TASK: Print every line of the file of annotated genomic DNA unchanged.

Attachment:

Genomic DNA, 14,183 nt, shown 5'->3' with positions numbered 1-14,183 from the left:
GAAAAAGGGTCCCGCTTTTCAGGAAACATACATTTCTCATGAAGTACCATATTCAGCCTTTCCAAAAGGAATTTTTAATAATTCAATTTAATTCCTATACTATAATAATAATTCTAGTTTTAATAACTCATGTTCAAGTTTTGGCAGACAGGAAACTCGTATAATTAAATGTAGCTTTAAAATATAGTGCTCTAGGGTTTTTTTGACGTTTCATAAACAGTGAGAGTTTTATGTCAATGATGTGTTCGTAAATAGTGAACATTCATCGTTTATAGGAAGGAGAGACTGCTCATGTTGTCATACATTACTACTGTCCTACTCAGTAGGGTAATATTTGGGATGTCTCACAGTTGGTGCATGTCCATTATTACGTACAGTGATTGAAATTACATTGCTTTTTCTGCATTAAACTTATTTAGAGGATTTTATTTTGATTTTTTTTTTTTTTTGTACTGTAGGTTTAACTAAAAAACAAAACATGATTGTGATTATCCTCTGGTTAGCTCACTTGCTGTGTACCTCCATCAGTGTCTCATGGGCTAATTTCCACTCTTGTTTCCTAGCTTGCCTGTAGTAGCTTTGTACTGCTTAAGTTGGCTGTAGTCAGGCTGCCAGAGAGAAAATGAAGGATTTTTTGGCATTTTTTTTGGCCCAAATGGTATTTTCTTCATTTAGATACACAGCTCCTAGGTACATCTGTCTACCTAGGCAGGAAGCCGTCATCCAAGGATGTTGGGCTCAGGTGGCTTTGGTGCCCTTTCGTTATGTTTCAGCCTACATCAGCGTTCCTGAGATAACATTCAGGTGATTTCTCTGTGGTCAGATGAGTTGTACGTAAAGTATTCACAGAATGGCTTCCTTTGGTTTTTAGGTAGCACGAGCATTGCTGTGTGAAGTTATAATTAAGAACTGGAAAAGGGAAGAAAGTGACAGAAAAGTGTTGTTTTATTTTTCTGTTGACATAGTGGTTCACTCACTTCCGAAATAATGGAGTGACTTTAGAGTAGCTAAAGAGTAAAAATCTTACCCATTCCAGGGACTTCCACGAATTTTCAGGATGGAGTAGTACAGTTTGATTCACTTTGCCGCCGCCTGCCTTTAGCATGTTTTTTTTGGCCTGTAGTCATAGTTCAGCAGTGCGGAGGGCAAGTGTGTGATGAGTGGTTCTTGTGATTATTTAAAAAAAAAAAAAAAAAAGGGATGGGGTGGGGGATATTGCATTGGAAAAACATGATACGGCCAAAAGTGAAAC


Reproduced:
Genomic DNA, 14,183 nt, shown 5'->3' with positions numbered 1-14,183 from the left:
GAAAAAGGGTCCCGCTTTTCAGGAAACATACATTTCTCATGAAGTACCATATTCAGCCTTTCCAAAAGGAATTTTTAATAATTCAATTTAATTCCTATACTATAATAATAATTCTAGTTTTAATAACTCATGTTCAAGTTTTGGCAGACAGGAAACTCGTATAATTAAATGTAGCTTTAAAATATAGTGCTCTAGGGTTTTTTTGACGTTTCATAAACAGTGAGAGTTTTATGTCAATGATGTGTTCGTAAATAGTGAACATTCATCGTTTATAGGAAGGAGAGACTGCTCATGTTGTCATACATTACTACTGTCCTACTCAGTAGGGTAATATTTGGGATGTCTCACAGTTGGTGCATGTCCATTATTACGTACAGTGATTGAAATTACATTGCTTTTTCTGCATTAAACTTATTTAGAGGATTTTATTTTGATTTTTTTTTTTTTTTGTACTGTAGGTTTAACTAAAAAACAAAACATGATTGTGATTATCCTCTGGTTAGCTCACTTGCTGTGTACCTCCATCAGTGTCTCATGGGCTAATTTCCACTCTTGTTTCCTAGCTTGCCTGTAGTAGCTTTGTACTGCTTAAGTTGGCTGTAGTCAGGCTGCCAGAGAGAAAATGAAGGATTTTTTGGCATTTTTTTTGGCCCAAATGGTATTTTCTTCATTTAGATACACAGCTCCTAGGTACATCTGTCTACCTAGGCAGGAAGCCGTCATCCAAGGATGTTGGGCTCAGGTGGCTTTGGTGCCCTTTCGTTATGTTTCAGCCTACATCAGCGTTCCTGAGATAACATTCAGGTGATTTCTCTGTGGTCAGATGAGTTGTACGTAAAGTATTCACAGAATGGCTTCCTTTGGTTTTTAGGTAGCACGAGCATTGCTGTGTGAAGTTATAATTAAGAACTGGAAAAGGGAAGAAAGTGACAGAAAAGTGTTGTTTTATTTTTCTGTTGACATAGTGGTTCACTCACTTCCGAAATAATGGAGTGACTTTAGAGTAGCTAAAGAGTAAAAATCTTACCCATTCCAGGGACTTCCACGAATTTTCAGGATGGAGTAGTACAGTTTGATTCACTTTGCCGCCGCCTGCCTTTAGCATGTTTTTTTTGGCCTGTAGTCATAGTTCAGCAGTGCGGAGGGCAAGTGTGTGATGAGTGGTTCTTGTGATTATTTAAAAAAAAAAAAAAAAAAGGGATGGGGTGGGGGATATTGCATTGGAAAAACATGATACGGCCAAAAGTGAAAC